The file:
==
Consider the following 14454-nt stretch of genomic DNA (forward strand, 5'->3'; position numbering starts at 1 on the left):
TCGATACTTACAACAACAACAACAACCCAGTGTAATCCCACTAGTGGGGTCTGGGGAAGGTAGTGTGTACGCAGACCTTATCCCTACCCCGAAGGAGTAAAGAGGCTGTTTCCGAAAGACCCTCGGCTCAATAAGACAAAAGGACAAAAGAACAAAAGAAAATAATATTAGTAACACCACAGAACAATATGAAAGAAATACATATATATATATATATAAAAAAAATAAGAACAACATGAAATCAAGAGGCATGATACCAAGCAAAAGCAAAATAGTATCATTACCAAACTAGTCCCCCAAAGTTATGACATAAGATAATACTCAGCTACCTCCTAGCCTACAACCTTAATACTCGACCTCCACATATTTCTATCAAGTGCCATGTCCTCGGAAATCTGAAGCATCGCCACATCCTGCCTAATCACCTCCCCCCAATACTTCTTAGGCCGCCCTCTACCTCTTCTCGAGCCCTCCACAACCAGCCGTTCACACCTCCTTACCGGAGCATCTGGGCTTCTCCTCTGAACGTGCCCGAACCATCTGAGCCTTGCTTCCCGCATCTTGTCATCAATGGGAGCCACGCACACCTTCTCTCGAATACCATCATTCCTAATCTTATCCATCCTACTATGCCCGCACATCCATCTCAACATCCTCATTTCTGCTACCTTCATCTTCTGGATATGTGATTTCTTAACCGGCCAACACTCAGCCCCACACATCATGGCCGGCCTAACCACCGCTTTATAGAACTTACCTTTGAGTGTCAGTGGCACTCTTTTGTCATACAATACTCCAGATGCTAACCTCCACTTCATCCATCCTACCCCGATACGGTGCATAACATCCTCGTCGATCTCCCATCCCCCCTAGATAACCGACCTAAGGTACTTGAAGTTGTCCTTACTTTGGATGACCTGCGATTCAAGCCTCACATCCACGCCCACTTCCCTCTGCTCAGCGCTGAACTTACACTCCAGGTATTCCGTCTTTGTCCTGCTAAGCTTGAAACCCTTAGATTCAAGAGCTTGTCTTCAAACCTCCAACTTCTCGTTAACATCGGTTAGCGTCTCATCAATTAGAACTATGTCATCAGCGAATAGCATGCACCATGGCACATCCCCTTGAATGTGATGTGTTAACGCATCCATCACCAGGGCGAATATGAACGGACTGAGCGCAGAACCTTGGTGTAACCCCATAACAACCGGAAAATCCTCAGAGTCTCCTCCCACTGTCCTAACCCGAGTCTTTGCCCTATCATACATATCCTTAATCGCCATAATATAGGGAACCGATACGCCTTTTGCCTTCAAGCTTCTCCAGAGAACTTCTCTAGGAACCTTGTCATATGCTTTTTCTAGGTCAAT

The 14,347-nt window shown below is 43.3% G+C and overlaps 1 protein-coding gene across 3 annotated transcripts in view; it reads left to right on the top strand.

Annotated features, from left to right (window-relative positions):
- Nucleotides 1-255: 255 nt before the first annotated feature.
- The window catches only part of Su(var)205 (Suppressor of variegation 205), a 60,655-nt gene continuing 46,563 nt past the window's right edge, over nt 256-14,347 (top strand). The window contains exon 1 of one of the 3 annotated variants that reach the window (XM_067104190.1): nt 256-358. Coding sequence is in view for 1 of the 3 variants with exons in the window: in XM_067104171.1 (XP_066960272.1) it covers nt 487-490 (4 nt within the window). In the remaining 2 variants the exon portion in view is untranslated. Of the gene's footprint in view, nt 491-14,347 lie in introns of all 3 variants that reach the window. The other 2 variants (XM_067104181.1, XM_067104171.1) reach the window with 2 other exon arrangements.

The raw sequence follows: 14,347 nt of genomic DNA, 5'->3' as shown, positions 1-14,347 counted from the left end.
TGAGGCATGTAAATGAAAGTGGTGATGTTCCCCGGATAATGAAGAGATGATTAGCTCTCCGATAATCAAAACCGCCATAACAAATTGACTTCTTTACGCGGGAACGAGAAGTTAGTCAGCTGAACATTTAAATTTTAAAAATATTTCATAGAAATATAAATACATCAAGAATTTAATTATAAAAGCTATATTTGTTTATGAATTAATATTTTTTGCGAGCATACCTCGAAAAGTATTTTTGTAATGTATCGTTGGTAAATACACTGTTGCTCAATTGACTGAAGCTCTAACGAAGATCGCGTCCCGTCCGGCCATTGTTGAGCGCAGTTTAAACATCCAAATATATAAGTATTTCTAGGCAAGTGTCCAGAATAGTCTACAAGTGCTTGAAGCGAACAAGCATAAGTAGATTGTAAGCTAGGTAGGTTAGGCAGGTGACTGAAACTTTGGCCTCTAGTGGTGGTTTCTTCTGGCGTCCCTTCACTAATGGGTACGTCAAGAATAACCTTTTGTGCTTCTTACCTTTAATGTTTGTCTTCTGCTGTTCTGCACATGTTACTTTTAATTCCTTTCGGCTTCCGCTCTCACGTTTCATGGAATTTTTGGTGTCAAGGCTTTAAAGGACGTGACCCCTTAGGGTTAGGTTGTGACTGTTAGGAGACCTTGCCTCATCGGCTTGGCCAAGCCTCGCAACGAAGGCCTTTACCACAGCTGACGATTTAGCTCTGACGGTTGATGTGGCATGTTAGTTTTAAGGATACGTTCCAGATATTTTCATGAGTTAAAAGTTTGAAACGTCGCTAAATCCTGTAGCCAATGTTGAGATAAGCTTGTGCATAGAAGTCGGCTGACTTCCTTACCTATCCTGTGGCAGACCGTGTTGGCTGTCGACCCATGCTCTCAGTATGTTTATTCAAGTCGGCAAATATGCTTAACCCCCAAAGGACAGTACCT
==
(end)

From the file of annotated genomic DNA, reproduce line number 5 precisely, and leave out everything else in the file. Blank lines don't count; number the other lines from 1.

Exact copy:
- Nucleotides 1-255: 255 nt before the first annotated feature.